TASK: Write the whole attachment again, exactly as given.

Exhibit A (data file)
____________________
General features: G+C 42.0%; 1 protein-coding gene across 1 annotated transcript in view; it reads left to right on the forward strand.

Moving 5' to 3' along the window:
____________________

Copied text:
General features: G+C 42.0%; 1 protein-coding gene across 1 annotated transcript in view; it reads left to right on the forward strand.

Moving 5' to 3' along the window: